-d \
    }' \
   consul agent -server -bootstrap-expect=3

» Networking

When running inside a container, Consul must be configured with an appropriate cluster address and client address. In some cases, it may also require configuring an advertise address.

  • Cluster Address - The address at which other Consul agents may contact a given agent. This is also referred to as the bind address.

  • Client Address - The address where other processes on the host contact Consul in order to make HTTP or DNS requests. Consider setting this to localhost or to only allow processes on the same container to make HTTP/DNS requests.

  • Advertise Address - The advertise address is used to change the address that we advertise to other nodes in the cluster. This defaults to the bind address. Consider using this if you use NAT in your environment, or in scenarios where you have a routable address that cannot be bound.

You will need to tell Consul what its cluster address is when starting so that it binds to the correct interface and advertises a workable interface to the rest of the Consul agents. There are two ways of doing this:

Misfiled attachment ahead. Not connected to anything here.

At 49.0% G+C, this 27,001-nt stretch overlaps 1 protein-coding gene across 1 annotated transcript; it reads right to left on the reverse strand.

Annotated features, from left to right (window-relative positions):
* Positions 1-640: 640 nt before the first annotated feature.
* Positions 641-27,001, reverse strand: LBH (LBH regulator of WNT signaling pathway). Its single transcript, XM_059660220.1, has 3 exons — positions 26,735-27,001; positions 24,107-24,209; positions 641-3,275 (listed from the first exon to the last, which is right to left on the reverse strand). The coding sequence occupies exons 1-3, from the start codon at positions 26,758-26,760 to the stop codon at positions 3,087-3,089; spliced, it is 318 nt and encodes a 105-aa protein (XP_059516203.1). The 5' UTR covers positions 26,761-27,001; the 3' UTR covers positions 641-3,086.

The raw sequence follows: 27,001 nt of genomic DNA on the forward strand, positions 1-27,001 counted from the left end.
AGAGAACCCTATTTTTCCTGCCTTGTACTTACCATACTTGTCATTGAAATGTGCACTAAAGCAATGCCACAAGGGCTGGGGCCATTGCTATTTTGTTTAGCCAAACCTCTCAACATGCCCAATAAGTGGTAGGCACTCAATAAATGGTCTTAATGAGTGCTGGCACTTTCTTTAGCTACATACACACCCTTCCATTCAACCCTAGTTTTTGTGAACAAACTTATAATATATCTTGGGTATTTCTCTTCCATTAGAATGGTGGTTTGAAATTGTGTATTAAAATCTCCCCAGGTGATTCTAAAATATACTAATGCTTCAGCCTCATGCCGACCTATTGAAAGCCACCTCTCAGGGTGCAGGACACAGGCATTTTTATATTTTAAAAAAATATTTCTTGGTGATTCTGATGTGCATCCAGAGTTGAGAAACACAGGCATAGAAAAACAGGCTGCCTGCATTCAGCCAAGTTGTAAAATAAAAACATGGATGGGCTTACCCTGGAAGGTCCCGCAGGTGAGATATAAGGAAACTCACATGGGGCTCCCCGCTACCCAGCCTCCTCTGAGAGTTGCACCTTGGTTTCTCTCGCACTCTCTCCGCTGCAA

1. Environment Variables: Use the CONSUL_CLIENT_INTERFACE and CONSUL_BIND_INTERFACE environment variables. In the following example eth0 is the network interface of the container.

    $ docker run \
      -d \
      -e CONSUL_BIND_INTERFACE='eth0' \
      consul agent -server -bootstrap-expect=3
  2. Address Templates: You can declaratively specify the client and cluster addresses using the formats described in the go-socketaddr library. In the following example, the client and bind addresses are declaratively specified for the container network interface 'eth0'

    $ docker run \
      consul agent -server \
      -client='{{ GetInterfaceIP "eth0" }}' \
      -bind='{{ GetInterfaceIP "eth0" }}' \

» Stopping and Restarting Containers

The official Consul container supports stopping, starting, and restarting. To stop a container, run docker stop:

$ docker stop <container_id>